by Steve St. Angelo, SRSRocco Report: It’s no secret that the East (Asians and Indians) continue to acquire a lot of gold as Western demand has weakened this year. According to the most recent data released by the USGS – United States Geological Survey, U.S. gold exports surged during the first four months of the 2017 versus the same period last year.
How much? A great deal. In the first four months of 2017, the U.S. exported a stunning 173 metric tons of gold (5.5 million oz) compared to 119 metric tons (3.8 million oz) during the same period last year. Thus, U.S. gold exports Jan-Apr 2017 surged 45% versus last year:
This is quite a large increase. I would imagine part of the increase is due to the fact that U.S. precious metals retail demand is off considerably ever since Trump was elected President. U.S. Gold Eagle sales are down a whopping 62% 1H 2017 versus the same period last year.
For example, the U.S. Mint sold 501,000 oz of Gold Eagles during the first half of 2016, versus 192,000 oz for the first half of 2017. This is a drop of 309,000 oz.
That being said, the drop off in physical gold investment demand in the U.S. has been offset by elevated demand in the East. As I mentioned in a previous article, the U.S. exported 31.4 metric tons to Hong Kong alone in January. Thus, Hong Kong received more than half (57%) of all U.S. gold exports during January this year.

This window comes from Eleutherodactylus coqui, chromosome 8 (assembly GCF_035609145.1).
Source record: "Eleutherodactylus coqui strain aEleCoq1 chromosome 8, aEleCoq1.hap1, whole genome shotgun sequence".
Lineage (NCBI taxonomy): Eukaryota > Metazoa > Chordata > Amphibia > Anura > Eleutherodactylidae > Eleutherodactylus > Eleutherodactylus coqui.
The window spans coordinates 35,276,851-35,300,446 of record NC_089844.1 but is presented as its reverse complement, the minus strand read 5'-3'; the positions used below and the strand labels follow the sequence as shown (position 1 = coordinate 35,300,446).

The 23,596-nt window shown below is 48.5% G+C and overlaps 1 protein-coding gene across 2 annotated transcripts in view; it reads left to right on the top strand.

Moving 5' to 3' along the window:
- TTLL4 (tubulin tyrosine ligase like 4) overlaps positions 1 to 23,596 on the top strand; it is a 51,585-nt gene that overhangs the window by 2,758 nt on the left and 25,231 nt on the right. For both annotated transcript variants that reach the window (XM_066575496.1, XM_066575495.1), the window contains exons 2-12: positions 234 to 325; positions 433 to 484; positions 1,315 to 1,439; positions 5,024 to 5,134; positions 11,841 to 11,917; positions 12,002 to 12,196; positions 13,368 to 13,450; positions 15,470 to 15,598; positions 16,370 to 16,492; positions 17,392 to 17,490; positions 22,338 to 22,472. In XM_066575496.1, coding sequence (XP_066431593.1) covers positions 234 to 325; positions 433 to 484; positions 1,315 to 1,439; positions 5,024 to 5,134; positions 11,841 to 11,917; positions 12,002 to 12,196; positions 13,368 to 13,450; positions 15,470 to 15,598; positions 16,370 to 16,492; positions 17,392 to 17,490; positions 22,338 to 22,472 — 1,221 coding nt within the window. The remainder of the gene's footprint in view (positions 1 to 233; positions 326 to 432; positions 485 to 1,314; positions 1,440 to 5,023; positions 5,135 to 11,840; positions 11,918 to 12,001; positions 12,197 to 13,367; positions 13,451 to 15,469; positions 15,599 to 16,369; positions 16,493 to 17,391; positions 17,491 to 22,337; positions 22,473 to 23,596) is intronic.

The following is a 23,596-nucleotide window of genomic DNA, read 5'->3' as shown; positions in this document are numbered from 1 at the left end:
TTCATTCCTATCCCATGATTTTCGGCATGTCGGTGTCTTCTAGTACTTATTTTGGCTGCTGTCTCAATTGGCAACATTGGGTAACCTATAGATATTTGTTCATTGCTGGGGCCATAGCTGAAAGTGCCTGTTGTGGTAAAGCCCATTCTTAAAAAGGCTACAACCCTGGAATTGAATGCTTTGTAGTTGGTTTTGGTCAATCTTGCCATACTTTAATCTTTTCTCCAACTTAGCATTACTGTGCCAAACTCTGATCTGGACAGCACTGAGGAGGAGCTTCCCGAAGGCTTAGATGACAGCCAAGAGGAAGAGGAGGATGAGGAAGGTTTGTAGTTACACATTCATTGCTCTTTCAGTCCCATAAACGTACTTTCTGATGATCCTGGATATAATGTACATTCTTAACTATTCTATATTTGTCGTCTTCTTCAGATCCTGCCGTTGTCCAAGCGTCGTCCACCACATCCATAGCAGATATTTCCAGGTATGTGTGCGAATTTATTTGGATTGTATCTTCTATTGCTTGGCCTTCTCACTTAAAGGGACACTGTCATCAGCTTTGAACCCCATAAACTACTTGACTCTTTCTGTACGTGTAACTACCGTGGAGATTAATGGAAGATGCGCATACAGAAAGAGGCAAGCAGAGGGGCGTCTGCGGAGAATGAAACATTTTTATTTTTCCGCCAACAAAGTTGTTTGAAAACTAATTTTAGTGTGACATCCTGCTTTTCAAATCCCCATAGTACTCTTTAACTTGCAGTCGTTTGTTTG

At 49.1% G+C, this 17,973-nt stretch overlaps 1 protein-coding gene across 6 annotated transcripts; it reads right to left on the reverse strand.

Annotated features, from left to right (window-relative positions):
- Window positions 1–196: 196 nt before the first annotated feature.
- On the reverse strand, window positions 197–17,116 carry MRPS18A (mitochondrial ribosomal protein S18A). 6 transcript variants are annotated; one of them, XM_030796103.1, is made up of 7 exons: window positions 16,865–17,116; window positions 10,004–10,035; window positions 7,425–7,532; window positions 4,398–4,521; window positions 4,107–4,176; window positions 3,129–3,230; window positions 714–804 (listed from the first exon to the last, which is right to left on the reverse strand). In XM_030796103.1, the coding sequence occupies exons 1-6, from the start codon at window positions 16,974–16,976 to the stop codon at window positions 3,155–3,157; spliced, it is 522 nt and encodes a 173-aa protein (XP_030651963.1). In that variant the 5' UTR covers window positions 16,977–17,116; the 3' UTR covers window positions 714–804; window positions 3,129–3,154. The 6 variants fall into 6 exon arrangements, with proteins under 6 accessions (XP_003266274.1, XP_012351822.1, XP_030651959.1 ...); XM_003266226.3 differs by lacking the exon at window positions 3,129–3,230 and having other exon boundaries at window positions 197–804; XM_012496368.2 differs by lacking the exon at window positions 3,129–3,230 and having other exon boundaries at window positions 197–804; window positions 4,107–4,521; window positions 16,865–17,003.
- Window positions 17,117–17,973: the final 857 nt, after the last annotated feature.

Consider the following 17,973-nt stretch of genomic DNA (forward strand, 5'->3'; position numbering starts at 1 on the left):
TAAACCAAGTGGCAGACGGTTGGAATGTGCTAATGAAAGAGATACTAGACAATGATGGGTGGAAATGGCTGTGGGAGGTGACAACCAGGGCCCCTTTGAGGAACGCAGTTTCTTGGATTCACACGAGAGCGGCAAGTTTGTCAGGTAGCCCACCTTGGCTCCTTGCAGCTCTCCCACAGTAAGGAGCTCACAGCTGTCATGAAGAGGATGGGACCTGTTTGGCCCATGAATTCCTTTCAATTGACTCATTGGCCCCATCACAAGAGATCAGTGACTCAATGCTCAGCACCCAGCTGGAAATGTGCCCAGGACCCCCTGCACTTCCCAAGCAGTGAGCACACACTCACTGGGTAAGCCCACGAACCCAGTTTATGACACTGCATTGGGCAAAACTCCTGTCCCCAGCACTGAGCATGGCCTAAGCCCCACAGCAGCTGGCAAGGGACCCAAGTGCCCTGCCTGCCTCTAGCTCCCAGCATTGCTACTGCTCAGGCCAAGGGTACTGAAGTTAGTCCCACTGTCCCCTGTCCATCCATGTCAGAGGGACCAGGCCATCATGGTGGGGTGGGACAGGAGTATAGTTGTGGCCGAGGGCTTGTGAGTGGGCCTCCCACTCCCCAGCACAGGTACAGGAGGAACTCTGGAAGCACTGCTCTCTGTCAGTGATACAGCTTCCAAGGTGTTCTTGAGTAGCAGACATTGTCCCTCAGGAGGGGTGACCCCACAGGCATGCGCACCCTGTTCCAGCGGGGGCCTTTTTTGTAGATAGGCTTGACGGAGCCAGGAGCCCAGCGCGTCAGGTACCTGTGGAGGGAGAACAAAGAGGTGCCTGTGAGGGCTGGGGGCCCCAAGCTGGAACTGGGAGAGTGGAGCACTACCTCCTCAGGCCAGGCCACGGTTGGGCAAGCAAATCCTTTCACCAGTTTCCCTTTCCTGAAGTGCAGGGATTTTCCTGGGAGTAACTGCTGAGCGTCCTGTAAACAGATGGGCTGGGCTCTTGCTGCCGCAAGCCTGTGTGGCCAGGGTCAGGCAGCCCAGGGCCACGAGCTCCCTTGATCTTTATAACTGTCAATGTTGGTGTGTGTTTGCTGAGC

So, what were the top five countries that received the majority of the 173 metric tons of U.S. gold exports?
Top 5 U.S. Gold Exports JAN-APR 2017 (mt =metric tons)
Hong Kong = 66.7 mt (38%)
Switzerland = 48.3 mt (28%)
U.K. = 25.5 mt (15%)
India = 22.9 mt (13%)
U.A.E = 6.1 mt (4%)
Of the 173 mt of U.S. gold exports, these five countries received 169.5 mt, or 98% of the total. Hong Kong and India received 51%, while Switzerland and the U.K received 43% of the total. However, much of the gold that is exported to Switzerland and the U.K. make its way to China, India or other Asian countries. So, it is safe to assume that the majority of U.S. gold exports are eventually making their way to the East.
What is also quite interesting is that the U.S. continues to export more gold than it produces and imports. During Jan-Apr 2017, the U.S. produced 77 mt of gold, while it imported 88 mt, for a total of 165 mt. However, total U.S. gold exports for the first four months of the year equaled 173 mt, or 8 mt more than it produced and imported.
Thus, the U.S. continues to run a GOLD TRADE DEFICIT.
While precious metals investors in the West are frustrated by the low gold price (and the failure to break above $1,300), the East doesn’t seem to mind a bit. The Eastern philosophy for owning gold is to acquire it on price dips for the longer term, while the West tends to become frustrated over the shorter term.
So, I don’t look at the 62% decline in U.S. Gold Eagle sales Jan-Apr versus last year, as a bad thing. Rather, I just brush it off as the West ‘s FICKLE investment nature.